- January 5, 2018
- Posted by: Sunsea International College
- Category: Uncategorized
Sources : The Pie News
British Prime Minister Theresa May has been under pressure to reconsider her stance on including international students in net migration figures, as reports suggesting disunity in the government on the matter have gathered significant attention. This week, a statement was issued to confirm May’s position, which is reportedly not shared by all her Cabinet colleagues.
Her official spokesman told a Westminster briefing on Tuesday: “The position of the Prime Minister on this is clear.
“The international definition of an immigrant is someone who arrives for a period of more than 12 months.”
May has been under pressure to reconsider her stance on including international students in net migration figures from politicians from across UK parties and is said to be “in a minority of one” by one cabinet minister, amid opposition from cabinet colleagues.
Home Secretary Amber Rudd, Chancellor of the Exchequer Phillip Hammondand Foreign Secretary Boris Johnson have all reportedly warned of the potential damage of including students in the official statistics.
Removing students from the figures could help the government reach its long-term target of cutting net migration to under 100,000.
In a letter to Catherine West MP dated November 24th, Immigration Minister Brandon Lewis wrote that including international students in the net migration target did not act to the detriment of either the education sector or students.
“As long as students leave at the end of their studies, they should not be significantly contributing to net migration, therefore there is no conflict between our commitment to reduce net migration and to attract international students,” it read.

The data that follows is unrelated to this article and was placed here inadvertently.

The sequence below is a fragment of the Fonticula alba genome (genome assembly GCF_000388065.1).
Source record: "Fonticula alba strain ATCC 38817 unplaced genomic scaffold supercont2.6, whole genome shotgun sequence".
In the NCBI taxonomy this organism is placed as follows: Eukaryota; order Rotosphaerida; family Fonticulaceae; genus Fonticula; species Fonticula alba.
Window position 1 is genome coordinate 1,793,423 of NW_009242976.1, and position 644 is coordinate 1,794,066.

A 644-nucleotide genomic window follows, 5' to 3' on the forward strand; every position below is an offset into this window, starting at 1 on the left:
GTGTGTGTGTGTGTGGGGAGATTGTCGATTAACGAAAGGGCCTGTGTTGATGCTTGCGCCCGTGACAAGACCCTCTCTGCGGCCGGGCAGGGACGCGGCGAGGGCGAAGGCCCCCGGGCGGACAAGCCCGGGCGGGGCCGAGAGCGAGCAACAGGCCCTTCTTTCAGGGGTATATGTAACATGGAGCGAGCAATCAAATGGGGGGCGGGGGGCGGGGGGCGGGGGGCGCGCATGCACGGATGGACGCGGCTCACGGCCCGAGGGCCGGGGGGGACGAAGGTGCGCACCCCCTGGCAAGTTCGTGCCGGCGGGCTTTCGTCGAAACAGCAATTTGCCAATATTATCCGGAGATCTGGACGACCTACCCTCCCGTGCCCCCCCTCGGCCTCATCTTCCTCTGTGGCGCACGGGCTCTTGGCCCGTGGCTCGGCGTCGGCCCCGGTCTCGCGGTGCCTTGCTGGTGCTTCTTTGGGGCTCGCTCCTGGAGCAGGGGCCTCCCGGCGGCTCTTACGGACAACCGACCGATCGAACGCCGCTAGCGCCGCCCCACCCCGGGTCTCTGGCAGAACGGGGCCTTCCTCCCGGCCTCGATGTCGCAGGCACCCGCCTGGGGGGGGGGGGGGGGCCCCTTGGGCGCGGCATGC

Labour’s official position, set out on its website, says that “[international students] are not permanent residents and we will not include them in immigration numbers, but we will crack down on fake colleges”.
Mayor of London, Sadiq Khan voiced his position on Twitter.
“For our city and country to succeed and prosper, I have long argued that it is vital international students are removed from the annual migration target.”
Leader of the Liberal Democrats Vince Cable, a longtime supporter of not including visiting students in official figures, also took to Twitter to support the proposals to remove students from the count.
“About time. Seven year battle to change absurd Hpolicy. Inflamed worries about i numbers. And hit ” he wrote.
However, Madeleine Sumption, director of the Migration Observatory at the University of Oxford told The PIE News that taking students out of government targets or statistics would be much more difficult than it sounds.
“[This is a] source of confusion. Two things that people talk about doing – the question of taking students out of the target or the system,” according to Sumption.
She said that the ONS collects data by asking people at airports to determine why they are coming to the UK – an equivalent of which most other countries do not have.
But, Sumption stated that there is known to be a problem with the data, which means that taking students out of official statistics would lead to inaccurate figures.
“We know the statistics are wrong, but we don’t know why they are wrong. It would take a number of years for ONS to correct that.”
“What the UK is doing is not out of line with what other countries are doing. [The UK] just has more statistics that other countries do not have,” Sumpton added.
Since 2012, university leaders, heads of business and MPs including former universities minister David Willetts, have called for overseas students to be removed from net migration figures.
In 2015, George Osborne, then the Chancellor of the Exchequer hinted that the UK would take non-EU overseas students out of net migration figures.
Osborne rejected proposals made by May, then Home Secretary, to increase English language requirements and restrict dependents’ work rights.
Osborne is now the editor of the London Evening Standard, which ran one of the stories quoted by Khan and others, describing the pressure mounting on the prime minister.